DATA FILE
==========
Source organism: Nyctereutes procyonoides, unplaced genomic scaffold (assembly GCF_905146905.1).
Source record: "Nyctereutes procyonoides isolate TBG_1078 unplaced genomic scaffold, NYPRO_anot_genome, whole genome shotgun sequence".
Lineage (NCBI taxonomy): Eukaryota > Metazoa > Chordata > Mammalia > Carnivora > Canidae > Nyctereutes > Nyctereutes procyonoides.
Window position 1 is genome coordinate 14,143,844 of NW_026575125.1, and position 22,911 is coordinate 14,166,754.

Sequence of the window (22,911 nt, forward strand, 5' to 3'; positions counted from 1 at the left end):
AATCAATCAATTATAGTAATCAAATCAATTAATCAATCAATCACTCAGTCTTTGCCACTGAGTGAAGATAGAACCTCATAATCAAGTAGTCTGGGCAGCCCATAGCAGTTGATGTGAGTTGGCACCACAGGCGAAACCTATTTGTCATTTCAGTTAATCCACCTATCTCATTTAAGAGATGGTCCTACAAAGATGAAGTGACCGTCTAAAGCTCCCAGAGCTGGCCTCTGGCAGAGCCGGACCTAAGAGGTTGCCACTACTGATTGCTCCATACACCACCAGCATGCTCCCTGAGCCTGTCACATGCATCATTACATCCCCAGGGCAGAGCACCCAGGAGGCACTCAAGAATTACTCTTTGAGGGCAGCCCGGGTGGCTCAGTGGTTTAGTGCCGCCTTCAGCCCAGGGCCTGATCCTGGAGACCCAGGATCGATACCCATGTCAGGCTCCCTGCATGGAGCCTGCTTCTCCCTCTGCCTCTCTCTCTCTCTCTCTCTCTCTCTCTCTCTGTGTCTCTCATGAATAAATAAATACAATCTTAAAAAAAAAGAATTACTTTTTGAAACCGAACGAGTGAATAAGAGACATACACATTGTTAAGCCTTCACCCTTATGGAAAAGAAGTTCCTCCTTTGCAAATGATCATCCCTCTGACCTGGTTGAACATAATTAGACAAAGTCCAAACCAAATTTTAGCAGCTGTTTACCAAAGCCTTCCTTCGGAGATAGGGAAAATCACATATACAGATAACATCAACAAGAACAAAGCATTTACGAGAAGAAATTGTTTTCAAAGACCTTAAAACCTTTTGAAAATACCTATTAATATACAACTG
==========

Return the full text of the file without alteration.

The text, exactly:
Source organism: Nyctereutes procyonoides, unplaced genomic scaffold (assembly GCF_905146905.1).
Source record: "Nyctereutes procyonoides isolate TBG_1078 unplaced genomic scaffold, NYPRO_anot_genome, whole genome shotgun sequence".
Lineage (NCBI taxonomy): Eukaryota > Metazoa > Chordata > Mammalia > Carnivora > Canidae > Nyctereutes > Nyctereutes procyonoides.
Window position 1 is genome coordinate 14,143,844 of NW_026575125.1, and position 22,911 is coordinate 14,166,754.

Sequence of the window (22,911 nt, forward strand, 5' to 3'; positions counted from 1 at the left end):
AATCAATCAATTATAGTAATCAAATCAATTAATCAATCAATCACTCAGTCTTTGCCACTGAGTGAAGATAGAACCTCATAATCAAGTAGTCTGGGCAGCCCATAGCAGTTGATGTGAGTTGGCACCACAGGCGAAACCTATTTGTCATTTCAGTTAATCCACCTATCTCATTTAAGAGATGGTCCTACAAAGATGAAGTGACCGTCTAAAGCTCCCAGAGCTGGCCTCTGGCAGAGCCGGACCTAAGAGGTTGCCACTACTGATTGCTCCATACACCACCAGCATGCTCCCTGAGCCTGTCACATGCATCATTACATCCCCAGGGCAGAGCACCCAGGAGGCACTCAAGAATTACTCTTTGAGGGCAGCCCGGGTGGCTCAGTGGTTTAGTGCCGCCTTCAGCCCAGGGCCTGATCCTGGAGACCCAGGATCGATACCCATGTCAGGCTCCCTGCATGGAGCCTGCTTCTCCCTCTGCCTCTCTCTCTCTCTCTCTCTCTCTCTCTCTCTGTGTCTCTCATGAATAAATAAATACAATCTTAAAAAAAAAGAATTACTTTTTGAAACCGAACGAGTGAATAAGAGACATACACATTGTTAAGCCTTCACCCTTATGGAAAAGAAGTTCCTCCTTTGCAAATGATCATCCCTCTGACCTGGTTGAACATAATTAGACAAAGTCCAAACCAAATTTTAGCAGCTGTTTACCAAAGCCTTCCTTCGGAGATAGGGAAAATCACATATACAGATAACATCAACAAGAACAAAGCATTTACGAGAAGAAATTGTTTTCAAAGACCTTAAAACCTTTTGAAAATACCTATTAATATACAACTG